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In total, 36 people were injured and went to the hospital with all but one released by today and most flew home yesterday.
According to USA Today, an investigation is now underway to determine why the ship sailed into the storm. “We don’t know the reason why the ship sailed, knowing such bad weather was forecast,” Kurt Olsen, acting director for Norway’s Accident Investigations Board, told USA TODAY. “We have a very good weather service in this country, so I would guess the crew knew everything about the forecast. How they responded will definitely be part of the investigation.” Torstein Hagen, chairman of ship owner Viking Ocean Cruises, apologized to the passengers for what they had been through.
Why This Matters: An apology?? As if that would do it. This particular Viking cruise ship seemed woefully unprepared to deal with the stormy weather it ran into when its engine failed, which begs the question of what it was doing sailing into the stormy weather in the first place. Stormy weather is not unexpected in that part of the world, and it is likely to be a more frequent occurrence in the future due to climate change. The commercial transportation industries — ships, airplanes, buses, and trains should all be better equipped to deal with severe weather when it arises in order to keep their passengers safe. So should hotels that are sitting on coastlines that we know are vulnerable to storm surge and sea level rise. This storm and resulting evacuation are not likely to be a freak event — and it shows that the tourism industry needs to be better prepared for climate change.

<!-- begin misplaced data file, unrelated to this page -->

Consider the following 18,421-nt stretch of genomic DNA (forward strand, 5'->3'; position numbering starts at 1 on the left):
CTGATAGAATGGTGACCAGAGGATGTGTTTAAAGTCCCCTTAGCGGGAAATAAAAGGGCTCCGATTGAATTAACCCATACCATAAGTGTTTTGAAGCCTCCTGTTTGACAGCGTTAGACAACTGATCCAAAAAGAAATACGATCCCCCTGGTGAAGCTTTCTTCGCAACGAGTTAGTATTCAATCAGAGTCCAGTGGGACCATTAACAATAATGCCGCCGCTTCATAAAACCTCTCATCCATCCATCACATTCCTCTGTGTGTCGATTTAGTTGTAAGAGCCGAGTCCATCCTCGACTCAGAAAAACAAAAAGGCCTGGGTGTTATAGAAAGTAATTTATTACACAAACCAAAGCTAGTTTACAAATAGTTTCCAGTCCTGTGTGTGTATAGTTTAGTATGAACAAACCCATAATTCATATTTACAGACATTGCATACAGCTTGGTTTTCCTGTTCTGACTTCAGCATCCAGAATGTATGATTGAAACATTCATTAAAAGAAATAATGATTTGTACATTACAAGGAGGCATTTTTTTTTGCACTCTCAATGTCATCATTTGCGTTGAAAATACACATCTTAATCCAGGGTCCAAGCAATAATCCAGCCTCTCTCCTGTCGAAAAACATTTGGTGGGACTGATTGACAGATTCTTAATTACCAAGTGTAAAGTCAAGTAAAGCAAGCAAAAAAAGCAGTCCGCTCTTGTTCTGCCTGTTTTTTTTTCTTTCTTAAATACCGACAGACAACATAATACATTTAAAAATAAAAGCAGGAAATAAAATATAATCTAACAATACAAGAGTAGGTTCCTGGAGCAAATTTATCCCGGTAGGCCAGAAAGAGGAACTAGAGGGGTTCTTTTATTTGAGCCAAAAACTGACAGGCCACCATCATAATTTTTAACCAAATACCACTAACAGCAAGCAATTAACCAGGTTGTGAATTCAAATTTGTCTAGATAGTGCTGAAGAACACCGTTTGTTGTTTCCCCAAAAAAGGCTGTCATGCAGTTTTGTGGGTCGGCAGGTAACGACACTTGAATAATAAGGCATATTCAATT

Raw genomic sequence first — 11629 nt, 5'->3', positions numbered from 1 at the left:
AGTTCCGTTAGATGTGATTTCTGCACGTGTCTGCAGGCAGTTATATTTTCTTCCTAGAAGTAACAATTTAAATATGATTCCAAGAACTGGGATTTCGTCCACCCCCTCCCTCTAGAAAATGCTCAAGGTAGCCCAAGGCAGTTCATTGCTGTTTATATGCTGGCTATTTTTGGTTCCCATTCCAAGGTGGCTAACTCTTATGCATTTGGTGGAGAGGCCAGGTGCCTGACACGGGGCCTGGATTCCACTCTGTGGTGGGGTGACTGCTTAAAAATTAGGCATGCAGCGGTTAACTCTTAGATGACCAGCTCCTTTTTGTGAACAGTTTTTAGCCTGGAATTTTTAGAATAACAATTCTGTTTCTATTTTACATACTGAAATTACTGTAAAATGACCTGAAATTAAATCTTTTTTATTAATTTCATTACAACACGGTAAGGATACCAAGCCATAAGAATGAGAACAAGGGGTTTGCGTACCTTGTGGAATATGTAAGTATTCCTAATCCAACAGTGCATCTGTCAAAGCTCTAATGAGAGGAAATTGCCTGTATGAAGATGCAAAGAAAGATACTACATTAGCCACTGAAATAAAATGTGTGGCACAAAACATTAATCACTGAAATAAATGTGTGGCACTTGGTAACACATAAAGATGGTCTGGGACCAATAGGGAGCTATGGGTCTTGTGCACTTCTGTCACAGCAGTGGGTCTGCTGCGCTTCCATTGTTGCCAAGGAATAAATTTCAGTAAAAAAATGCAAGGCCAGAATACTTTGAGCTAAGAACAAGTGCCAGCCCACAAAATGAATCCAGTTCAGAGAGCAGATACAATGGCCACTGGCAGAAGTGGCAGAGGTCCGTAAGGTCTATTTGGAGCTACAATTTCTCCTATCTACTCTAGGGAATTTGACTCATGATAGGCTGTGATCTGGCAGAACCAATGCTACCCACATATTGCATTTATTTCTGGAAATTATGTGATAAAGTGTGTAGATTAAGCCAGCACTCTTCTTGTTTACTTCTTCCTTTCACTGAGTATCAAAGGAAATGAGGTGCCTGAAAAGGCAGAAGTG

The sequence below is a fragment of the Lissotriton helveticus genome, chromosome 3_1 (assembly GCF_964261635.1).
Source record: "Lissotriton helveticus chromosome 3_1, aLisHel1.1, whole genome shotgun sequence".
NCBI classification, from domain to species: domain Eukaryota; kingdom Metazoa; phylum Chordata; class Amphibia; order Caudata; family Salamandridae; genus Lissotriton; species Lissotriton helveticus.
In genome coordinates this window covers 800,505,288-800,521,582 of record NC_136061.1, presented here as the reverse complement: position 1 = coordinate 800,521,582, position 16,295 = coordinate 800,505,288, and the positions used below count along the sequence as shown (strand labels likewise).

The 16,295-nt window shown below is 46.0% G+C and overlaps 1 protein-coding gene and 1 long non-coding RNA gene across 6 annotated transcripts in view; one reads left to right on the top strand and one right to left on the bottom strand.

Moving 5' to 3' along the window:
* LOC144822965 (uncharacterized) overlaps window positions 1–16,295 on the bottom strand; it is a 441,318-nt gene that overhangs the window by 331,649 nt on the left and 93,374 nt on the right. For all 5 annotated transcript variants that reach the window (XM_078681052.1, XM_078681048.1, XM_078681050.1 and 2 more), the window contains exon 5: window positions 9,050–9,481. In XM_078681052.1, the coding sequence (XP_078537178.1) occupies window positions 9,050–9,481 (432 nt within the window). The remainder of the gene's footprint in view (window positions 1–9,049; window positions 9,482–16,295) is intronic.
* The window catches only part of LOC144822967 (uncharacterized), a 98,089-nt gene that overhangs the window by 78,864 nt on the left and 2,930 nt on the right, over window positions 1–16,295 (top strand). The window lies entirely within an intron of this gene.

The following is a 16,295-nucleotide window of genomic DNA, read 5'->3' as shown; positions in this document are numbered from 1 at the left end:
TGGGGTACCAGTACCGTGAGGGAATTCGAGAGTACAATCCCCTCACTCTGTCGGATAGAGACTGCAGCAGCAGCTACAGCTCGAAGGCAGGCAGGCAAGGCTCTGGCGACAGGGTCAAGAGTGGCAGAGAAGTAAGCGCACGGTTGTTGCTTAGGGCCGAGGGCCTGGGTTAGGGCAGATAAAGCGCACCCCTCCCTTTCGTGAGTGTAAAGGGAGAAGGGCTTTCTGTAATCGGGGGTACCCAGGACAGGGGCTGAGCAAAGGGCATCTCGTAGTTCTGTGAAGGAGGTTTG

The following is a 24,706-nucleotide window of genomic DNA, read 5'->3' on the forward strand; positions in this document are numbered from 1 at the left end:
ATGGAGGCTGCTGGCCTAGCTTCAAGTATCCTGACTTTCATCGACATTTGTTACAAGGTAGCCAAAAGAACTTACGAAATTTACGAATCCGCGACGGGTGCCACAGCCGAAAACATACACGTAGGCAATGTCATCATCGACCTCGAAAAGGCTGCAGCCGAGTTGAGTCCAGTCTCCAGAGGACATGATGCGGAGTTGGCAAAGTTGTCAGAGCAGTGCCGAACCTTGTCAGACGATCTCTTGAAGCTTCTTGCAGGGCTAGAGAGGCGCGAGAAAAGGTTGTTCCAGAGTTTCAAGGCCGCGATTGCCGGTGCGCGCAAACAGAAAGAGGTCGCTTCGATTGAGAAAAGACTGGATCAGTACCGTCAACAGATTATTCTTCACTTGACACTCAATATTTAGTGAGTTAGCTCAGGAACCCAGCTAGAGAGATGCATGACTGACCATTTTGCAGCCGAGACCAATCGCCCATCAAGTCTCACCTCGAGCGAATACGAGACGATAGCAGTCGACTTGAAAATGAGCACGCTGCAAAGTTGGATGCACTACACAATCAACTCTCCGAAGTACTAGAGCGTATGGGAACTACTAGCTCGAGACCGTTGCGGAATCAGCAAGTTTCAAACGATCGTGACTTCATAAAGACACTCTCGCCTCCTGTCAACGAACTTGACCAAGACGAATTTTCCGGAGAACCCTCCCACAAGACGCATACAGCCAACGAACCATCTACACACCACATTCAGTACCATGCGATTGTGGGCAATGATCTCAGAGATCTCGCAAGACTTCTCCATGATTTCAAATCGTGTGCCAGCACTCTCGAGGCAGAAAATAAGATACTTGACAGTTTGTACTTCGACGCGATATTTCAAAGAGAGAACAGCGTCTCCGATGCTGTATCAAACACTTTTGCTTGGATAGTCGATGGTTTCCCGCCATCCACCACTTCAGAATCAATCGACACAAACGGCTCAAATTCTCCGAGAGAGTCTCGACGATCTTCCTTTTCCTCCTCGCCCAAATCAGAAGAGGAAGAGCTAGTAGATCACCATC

Tatiana Schlossberg reports for The Washington Post about the potential of seaweed to dramatically reduce methane emissions from cows. It turns out that Asparagopsis taxiformis and Asparagopsis armata — two species of crimson submarine grass — can reduce those emissions by 98% when just a small amount is added to their food. Now several companies are working […]
ABC News reports that there is a creeping underground invasion of our coasts, and it is moving inland much faster than had been previously thought, according to new research funded by the National Science Foundation. The stealth invader? Saltwater, which is infiltrating our coastal communities and creating unseen risks well in advance of the surface floods that drown our homes and businesses.
Why this Matters: This problem will become more and more common as climate change continues, causing widespread displacement across the world.
by Amy Lupica, ODP Contributing Writer According to a 2020 U.N. environmental report, seagrass “prairies” play a massive role in the health of the world’s oceans and if nothing is done to stop their decline, the world will face serious consequences. Seagrasses support rich biodiversity that sustains a whopping 20% of the world’s fisheries, and […]
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